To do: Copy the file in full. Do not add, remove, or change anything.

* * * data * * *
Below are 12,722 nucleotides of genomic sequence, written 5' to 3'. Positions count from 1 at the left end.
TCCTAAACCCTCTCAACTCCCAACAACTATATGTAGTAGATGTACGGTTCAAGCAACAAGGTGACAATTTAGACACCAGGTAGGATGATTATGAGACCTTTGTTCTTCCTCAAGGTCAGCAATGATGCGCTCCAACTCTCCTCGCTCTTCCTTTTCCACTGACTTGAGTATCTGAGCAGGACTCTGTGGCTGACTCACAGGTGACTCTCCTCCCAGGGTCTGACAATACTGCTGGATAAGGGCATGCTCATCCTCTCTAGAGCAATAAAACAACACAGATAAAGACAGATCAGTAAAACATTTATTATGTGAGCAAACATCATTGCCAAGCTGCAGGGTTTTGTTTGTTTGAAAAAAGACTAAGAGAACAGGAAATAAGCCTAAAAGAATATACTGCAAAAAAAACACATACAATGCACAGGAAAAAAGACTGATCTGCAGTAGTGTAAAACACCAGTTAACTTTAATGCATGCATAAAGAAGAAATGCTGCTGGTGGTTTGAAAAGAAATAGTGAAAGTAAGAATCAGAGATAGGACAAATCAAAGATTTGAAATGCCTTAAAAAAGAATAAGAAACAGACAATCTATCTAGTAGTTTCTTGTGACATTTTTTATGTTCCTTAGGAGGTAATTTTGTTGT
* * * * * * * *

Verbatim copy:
Below are 12,722 nucleotides of genomic sequence, written 5' to 3'. Positions count from 1 at the left end.
TCCTAAACCCTCTCAACTCCCAACAACTATATGTAGTAGATGTACGGTTCAAGCAACAAGGTGACAATTTAGACACCAGGTAGGATGATTATGAGACCTTTGTTCTTCCTCAAGGTCAGCAATGATGCGCTCCAACTCTCCTCGCTCTTCCTTTTCCACTGACTTGAGTATCTGAGCAGGACTCTGTGGCTGACTCACAGGTGACTCTCCTCCCAGGGTCTGACAATACTGCTGGATAAGGGCATGCTCATCCTCTCTAGAGCAATAAAACAACACAGATAAAGACAGATCAGTAAAACATTTATTATGTGAGCAAACATCATTGCCAAGCTGCAGGGTTTTGTTTGTTTGAAAAAAGACTAAGAGAACAGGAAATAAGCCTAAAAGAATATACTGCAAAAAAAACACATACAATGCACAGGAAAAAAGACTGATCTGCAGTAGTGTAAAACACCAGTTAACTTTAATGCATGCATAAAGAAGAAATGCTGCTGGTGGTTTGAAAAGAAATAGTGAAAGTAAGAATCAGAGATAGGACAAATCAAAGATTTGAAATGCCTTAAAAAAGAATAAGAAACAGACAATCTATCTAGTAGTTTCTTGTGACATTTTTTATGTTCCTTAGGAGGTAATTTTGTTGT